$S(Y; \theta) = 2 w_1 \Big[ \frac{ 1 }{n }\sum_{i=1}^{n} \psi_1(Y_{i};\theta) \Big] \Big[ \frac{ 1 }{n }\sum_{i=1}^{n} \psi_1'(Y_{i};\theta) \Big] + 2 w_2 \Big[ \frac{ 1 }{n }\sum_{i=1}^{n} \psi_2(Y_{i};\theta) \Big]\Big[ \frac{ 1 }{n }\sum_{i=1}^{n} \psi_2'(Y_{i};\theta) \Big]$

Then,

\begin{align} S(Y; \theta) & = 2 w_1 \Big[ \frac{ 1 }{n }\sum_{i=1}^{n} \psi_1(Y_{i};\theta) \Big] \Big[ \frac{ 1 }{n }\sum_{i=1}^{n} \psi_1'(Y_{i};\theta) \Big] + 2 w_2 \Big[ \frac{ 1 }{n }\sum_{i=1}^{n} \psi_2(Y_{i};\theta) \Big]\Big[ \frac{ 1 }{n }\sum_{i=1}^{n} \psi_2'(Y_{i};\theta) \Big] \\ & =2 w_1 \frac{ 1 }{ n^2 } \sum_{i=1}^{n} \sum_{j=1}^{n} \psi_1(Y_{i};\theta) \psi_1'(Y_{j};\theta) + 2 w_2 \frac{ 1 }{ n^2 } \sum_{i=1}^{n} \sum_{j=1}^{n}\psi_2(Y_{i};\theta) \psi_2'(Y_{j};\theta) \\ & = \frac{ 1 }{ n }\sum_{i=1}^{n} \frac{ 1 }{ n }\sum_{j=1}^{n} 2 w_1 \psi_1(Y_{i};\theta) \psi_1'(Y_{j};\theta) + 2 w_2 \frac{ 1 }{ n^2 } \psi_2(Y_{i};\theta) \psi_2'(Y_{j};\theta) \end{align}

So we have

$h(Y_i; \theta_0) = \frac{ 1 }{ n }\sum_{j=1}^{n} 2 w_1 \psi_1(Y_{i};\theta) \psi_1'(Y_{j};\theta) + 2 w_2 \frac{ 1 }{ n^2 } \psi_2(Y_{i};\theta) \psi_2'(Y_{j};\theta).$

A full proof would require showing that this has expectation 0 and finite variance.

## c

The equation $S(Y; \theta)= 0$ is not in the form for using M-estimation results (because the product of sums is not a simple sum). Show how to get it in M-estimation form by adding two new parameters, $\theta_2$ and $\theta_3$, and two new equations so that the result is a system of three equations with three $\psi$ functions; call them $\psi_1^*, \psi_2^*,$ and $\psi_3^*$ because $\psi_1^*$ is actually a function of the original $\psi_1$ and $\psi_2$.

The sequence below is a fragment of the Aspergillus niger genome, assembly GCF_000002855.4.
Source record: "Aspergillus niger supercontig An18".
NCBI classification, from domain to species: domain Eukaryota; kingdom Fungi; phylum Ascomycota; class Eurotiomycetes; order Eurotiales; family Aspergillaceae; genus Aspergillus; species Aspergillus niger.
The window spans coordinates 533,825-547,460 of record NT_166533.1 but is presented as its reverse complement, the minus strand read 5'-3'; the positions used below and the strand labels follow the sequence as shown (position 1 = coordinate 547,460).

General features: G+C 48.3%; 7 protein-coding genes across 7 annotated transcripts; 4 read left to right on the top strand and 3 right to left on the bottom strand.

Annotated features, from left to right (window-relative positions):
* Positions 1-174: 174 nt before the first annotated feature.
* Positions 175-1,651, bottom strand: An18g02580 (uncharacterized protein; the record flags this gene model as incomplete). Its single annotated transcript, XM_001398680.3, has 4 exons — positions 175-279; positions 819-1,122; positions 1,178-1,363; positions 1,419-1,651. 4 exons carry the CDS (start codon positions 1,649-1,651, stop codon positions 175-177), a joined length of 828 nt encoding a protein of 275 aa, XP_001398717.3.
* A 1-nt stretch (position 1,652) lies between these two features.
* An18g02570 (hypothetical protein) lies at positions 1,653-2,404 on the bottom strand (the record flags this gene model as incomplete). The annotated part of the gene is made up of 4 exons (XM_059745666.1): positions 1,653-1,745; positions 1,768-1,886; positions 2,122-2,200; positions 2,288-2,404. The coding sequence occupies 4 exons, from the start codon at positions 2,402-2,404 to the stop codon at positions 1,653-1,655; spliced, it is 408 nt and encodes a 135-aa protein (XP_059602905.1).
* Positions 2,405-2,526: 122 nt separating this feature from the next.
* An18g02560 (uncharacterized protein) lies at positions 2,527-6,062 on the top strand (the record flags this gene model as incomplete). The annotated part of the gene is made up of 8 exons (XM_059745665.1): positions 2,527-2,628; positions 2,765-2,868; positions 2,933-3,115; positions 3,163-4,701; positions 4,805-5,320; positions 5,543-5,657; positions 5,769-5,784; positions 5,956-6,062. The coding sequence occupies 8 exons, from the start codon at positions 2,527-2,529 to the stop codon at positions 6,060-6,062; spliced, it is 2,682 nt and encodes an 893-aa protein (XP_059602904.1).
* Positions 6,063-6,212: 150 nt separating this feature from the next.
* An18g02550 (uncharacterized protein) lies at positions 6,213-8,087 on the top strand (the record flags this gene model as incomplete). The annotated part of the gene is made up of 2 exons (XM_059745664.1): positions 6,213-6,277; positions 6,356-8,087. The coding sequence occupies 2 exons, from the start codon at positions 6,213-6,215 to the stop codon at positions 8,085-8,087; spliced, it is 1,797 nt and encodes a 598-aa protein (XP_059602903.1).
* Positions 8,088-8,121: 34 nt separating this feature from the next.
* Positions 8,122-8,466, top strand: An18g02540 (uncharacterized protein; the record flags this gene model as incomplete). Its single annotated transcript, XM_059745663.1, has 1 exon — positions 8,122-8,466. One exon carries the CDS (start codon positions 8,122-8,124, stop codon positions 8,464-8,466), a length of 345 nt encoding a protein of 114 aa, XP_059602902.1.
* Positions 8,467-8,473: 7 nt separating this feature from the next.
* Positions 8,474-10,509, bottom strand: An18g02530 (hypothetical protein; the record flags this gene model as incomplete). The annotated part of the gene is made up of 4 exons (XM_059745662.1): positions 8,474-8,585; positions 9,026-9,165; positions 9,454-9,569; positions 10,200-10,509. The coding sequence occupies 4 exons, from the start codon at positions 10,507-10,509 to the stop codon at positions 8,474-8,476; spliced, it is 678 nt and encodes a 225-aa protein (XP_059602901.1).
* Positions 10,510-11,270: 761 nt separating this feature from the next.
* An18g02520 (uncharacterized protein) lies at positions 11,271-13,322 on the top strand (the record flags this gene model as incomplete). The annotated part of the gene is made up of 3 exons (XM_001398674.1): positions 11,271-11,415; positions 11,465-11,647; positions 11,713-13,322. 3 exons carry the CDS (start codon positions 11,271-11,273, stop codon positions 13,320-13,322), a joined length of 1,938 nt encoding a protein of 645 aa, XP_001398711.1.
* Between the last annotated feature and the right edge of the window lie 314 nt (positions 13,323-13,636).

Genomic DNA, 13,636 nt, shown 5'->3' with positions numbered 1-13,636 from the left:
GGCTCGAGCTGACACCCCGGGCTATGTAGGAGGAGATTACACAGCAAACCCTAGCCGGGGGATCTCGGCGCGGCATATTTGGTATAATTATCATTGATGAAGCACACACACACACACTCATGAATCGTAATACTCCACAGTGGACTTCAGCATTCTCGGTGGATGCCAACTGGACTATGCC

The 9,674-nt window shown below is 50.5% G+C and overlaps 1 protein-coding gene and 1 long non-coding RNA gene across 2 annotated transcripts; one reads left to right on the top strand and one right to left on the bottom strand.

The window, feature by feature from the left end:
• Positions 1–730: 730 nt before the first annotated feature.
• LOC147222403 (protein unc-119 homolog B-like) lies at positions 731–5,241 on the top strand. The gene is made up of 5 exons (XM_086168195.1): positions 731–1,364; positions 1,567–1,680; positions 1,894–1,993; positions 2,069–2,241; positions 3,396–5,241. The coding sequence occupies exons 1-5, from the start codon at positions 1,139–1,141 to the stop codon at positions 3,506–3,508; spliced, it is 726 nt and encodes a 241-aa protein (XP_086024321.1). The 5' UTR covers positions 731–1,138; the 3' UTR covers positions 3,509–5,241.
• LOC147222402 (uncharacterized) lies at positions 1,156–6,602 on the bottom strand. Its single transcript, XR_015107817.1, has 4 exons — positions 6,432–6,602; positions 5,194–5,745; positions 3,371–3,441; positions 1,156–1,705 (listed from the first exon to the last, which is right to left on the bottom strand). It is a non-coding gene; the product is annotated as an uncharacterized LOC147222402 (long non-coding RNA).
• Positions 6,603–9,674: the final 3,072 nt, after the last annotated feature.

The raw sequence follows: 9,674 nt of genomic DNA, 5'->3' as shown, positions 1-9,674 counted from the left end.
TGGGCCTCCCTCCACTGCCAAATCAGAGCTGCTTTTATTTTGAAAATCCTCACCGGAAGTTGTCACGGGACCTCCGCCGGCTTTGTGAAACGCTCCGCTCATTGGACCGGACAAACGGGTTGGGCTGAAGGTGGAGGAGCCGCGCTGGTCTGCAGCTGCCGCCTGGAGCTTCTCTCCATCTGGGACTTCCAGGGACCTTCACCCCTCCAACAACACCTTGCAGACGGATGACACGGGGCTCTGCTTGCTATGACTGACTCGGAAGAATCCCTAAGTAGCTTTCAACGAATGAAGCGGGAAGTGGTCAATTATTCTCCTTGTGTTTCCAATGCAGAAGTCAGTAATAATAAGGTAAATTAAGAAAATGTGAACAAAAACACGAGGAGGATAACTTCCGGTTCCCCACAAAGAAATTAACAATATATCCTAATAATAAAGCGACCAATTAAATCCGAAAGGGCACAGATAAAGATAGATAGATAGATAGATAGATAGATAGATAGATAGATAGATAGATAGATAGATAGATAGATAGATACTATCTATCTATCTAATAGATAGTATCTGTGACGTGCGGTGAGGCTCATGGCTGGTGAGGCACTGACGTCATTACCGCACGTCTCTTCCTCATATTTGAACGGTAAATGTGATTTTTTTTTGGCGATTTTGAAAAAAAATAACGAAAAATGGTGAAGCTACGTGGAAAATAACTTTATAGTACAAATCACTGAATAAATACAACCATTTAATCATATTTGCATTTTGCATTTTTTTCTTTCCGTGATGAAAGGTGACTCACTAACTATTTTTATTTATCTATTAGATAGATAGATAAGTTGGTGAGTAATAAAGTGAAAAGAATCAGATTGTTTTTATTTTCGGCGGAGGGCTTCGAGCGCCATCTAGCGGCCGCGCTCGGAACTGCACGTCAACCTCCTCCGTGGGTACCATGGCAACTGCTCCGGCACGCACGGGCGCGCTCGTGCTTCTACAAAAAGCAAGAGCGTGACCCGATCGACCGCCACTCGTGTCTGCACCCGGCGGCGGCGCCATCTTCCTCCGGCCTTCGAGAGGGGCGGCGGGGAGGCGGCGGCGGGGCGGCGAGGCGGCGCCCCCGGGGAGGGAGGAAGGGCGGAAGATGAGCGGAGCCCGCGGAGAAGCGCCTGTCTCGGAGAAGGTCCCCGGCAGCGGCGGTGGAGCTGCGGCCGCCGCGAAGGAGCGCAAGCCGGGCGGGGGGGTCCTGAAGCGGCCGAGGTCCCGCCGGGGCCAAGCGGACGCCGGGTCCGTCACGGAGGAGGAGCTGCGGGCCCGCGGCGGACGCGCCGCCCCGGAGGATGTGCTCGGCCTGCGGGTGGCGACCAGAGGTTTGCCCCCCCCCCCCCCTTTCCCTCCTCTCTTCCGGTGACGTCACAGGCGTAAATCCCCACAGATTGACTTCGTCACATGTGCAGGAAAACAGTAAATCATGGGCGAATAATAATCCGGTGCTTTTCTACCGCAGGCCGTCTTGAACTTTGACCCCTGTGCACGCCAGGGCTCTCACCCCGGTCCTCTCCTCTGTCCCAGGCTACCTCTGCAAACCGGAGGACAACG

Take $\theta_2$ and $\theta_3$ such that

$\sum_{i=1}^{n} (\psi'_1(Y_i; \theta) - \theta_2) = \sum_{i=1}^{n} (\psi'_2(Y; \theta) - \theta_3) = 0.$

Then we get

$\psi^*(Y_i; \theta) = \begin{bmatrix} 2 w_1 \theta_2 \psi_1(Y_i; \theta) + 2 w_2 \theta_3 \psi_2(Y_i; \theta) \\ \psi'_1(Y_i; \theta) - \theta_2 \\ \psi'_2(Y_i; \theta) - \theta_3 \end{bmatrix}.$

# 7.9

Let $Y_1, \dots , Y_n$ be iid from some continuous distribution with nonzero density at the population mean, $f(\mu_0)>0$. For defining a “positive” standard deviation similar to the positive mean deviation from the median, one needs to estimate the proportion of the population that lies above the mean, $1-p_0 = 1 - F(\mu_0)$, using $1 - F_n(\overline Y)$ where $F_n$ is the empirical distribution function. Letting $\psi(Y_i; \mu, p)^T = (Y_i - \mu, I(Y_i \leq \mu) - p)$, find $A(\theta_0)$, $B(\theta_0)$, and $V(\theta_0)$. Note that we have to use the nonsmooth definition of $A(\theta_0)$:

$A(\theta_0) - \frac{ \partial }{\partial \theta} \{ E_F(\psi(Y_i; \mu, p)) \}\rvert_{\mu = \mu_0, p = p_0}.$

The off-diagonal element of $B$ turns out to be $b_{12} = \int_{-\infty}^{\mu_0} y f(y) dy - p_0 \mu_0$. In your calculations, just let this be called $b_{12}$.

We can start by finding $A(\theta_0)$.